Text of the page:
By H.-S. Philip Wong, Deji Akinwande
Explaining the homes and function of functional nanotube units and comparable functions, this can be the 1st introductory textbook at the topic. all of the primary recommendations are brought, in order that readers with out a complicated medical heritage can stick with the entire significant rules and effects. extra issues coated contain nanotube transistors and interconnects, and the elemental physics of graphene. challenge units on the finish of each bankruptcy let readers to check their wisdom of the fabric lined and achieve a better figuring out of the analytical ability units constructed within the textual content. this is often an amazing textbook for senior undergraduate and graduate scholars taking classes in semiconductor equipment physics and nanoelectronics. it's also an ideal self-study consultant for pro machine engineers and researchers.
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Additional resources for Carbon Nanotube and Graphene Device Physics
Penney, Quantum mechanics of electrons in crystal lattices. Proc. R. Soc. (London) A, 130 (1931) 499–513. 5 Electron in a periodic solid 27 U Fig. 4 Cδ –a Cδ 0 x Cδ ≈ –L/2 Cδ ≈ Cδ a L/2 Kronig–Penney periodic potential in a solid of length L. C is the strength of the delta function. Inside the solid, the electron wavefunction must satisfy Schrödinger’s equation with a periodic potential U (x) = U (x + a), and the length of the solid is an integral multiple of the unit cell. Substituting Eq. 14) into Eq.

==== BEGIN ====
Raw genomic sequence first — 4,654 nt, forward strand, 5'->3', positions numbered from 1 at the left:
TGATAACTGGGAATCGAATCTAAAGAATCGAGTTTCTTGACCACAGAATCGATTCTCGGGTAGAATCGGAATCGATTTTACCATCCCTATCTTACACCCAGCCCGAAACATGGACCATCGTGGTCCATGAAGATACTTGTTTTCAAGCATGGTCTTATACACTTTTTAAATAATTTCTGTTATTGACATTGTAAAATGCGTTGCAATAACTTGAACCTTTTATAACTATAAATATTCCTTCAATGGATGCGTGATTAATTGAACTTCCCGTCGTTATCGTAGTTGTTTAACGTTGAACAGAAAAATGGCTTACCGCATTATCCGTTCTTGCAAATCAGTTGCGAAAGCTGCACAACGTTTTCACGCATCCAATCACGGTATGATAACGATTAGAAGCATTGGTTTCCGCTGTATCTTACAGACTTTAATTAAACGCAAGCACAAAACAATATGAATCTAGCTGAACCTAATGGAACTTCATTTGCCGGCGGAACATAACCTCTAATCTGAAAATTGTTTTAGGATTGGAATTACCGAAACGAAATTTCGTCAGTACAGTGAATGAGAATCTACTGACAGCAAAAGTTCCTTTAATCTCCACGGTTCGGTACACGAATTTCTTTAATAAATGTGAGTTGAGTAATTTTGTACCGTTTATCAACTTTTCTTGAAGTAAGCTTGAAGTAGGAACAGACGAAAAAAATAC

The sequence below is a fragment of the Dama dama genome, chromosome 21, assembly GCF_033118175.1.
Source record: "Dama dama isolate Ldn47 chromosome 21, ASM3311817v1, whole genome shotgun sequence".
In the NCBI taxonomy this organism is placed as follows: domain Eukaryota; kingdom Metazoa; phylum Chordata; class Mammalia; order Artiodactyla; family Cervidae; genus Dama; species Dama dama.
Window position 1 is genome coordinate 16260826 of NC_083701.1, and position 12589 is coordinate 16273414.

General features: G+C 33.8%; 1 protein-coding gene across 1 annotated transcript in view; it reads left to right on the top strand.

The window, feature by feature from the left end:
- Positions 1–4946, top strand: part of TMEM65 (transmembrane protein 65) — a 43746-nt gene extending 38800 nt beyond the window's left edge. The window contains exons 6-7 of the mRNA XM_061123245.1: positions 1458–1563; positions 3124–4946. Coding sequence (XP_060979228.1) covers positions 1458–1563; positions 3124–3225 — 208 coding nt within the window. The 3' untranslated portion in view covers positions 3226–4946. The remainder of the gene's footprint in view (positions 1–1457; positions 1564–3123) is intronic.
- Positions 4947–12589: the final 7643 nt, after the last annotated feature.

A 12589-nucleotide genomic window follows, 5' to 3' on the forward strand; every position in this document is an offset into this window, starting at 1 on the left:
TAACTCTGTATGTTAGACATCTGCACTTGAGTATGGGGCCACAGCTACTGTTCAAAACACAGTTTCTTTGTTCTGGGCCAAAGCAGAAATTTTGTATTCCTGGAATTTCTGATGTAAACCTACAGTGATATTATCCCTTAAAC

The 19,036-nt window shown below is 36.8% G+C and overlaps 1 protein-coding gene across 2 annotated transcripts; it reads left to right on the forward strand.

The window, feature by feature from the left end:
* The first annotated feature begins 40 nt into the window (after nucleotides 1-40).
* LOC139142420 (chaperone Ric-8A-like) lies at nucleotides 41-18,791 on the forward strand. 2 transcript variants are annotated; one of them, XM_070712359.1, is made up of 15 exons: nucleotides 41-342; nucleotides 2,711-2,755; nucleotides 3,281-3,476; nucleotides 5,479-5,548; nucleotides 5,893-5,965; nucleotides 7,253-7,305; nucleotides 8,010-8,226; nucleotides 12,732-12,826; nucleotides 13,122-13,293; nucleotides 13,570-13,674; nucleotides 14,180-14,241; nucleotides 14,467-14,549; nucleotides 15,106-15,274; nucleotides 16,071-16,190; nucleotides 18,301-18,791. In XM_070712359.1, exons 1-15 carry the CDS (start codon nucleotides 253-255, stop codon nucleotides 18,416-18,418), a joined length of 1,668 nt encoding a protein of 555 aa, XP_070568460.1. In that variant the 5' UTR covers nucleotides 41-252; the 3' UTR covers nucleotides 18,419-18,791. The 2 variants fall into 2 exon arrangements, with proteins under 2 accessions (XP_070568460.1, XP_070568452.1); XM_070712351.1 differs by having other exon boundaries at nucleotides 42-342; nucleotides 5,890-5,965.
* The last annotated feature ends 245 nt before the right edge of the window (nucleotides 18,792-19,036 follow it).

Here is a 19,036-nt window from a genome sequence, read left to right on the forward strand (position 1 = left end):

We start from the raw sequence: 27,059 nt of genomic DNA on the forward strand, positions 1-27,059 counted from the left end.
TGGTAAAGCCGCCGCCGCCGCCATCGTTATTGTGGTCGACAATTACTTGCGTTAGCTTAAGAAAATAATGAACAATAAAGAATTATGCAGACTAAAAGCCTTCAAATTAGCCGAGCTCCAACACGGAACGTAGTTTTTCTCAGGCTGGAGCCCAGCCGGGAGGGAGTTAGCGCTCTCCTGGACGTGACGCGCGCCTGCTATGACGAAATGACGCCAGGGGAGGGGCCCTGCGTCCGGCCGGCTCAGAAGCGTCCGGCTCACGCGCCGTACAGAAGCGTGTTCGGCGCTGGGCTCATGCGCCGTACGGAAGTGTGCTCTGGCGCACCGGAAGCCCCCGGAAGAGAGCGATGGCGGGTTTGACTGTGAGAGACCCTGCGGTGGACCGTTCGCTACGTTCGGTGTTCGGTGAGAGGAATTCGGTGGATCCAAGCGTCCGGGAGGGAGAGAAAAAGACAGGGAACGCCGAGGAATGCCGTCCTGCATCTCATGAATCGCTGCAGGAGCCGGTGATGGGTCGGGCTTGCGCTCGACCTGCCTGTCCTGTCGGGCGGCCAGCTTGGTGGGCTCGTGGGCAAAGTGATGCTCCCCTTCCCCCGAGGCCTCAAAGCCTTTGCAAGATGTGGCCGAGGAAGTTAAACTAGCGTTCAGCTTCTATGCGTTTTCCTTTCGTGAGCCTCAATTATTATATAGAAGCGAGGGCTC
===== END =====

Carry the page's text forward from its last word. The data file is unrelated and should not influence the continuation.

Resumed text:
46 Fig. 6. (c) Construct a set of primitive reciprocal lattice vectors for that lattice. (d) Draw the reciprocal lattice. (e) Sketch the ﬁrst Brillouin zone. 7. Bravais and reciprocal lattices. (a) Construct the reciprocal lattice for the ﬁve 2D Bravais lattices. (b) Construct the Brillouin zone for all ﬁve reciprocal lattices. (c) Which of the Bravais lattices yield hexagonal Brillouin zones? 3 Graphene Dream your dreams and may they come true. 1 Introduction The objective of this chapter is to describe the physical and electronic structure of graphene.
6, beyond the discussion of allowed bands separated by bandgaps. → Brillouin Zone: Eq. 25) does not have a unique solution. For every allowed energy that yields an LHS value within ±1 there will be correspondingly an inﬁnite set of wavevectors k. For example, let us say a speciﬁc energy value leads to an LHS of +1. As a result, the wavevector calculated from cos ka = +1 yields inﬁnite acceptable k-values due to the repeating nature of the trigonometric functions. It is often convenient to obtain a ﬁnite and unique (non-repeating) set of allowed E−k pairs.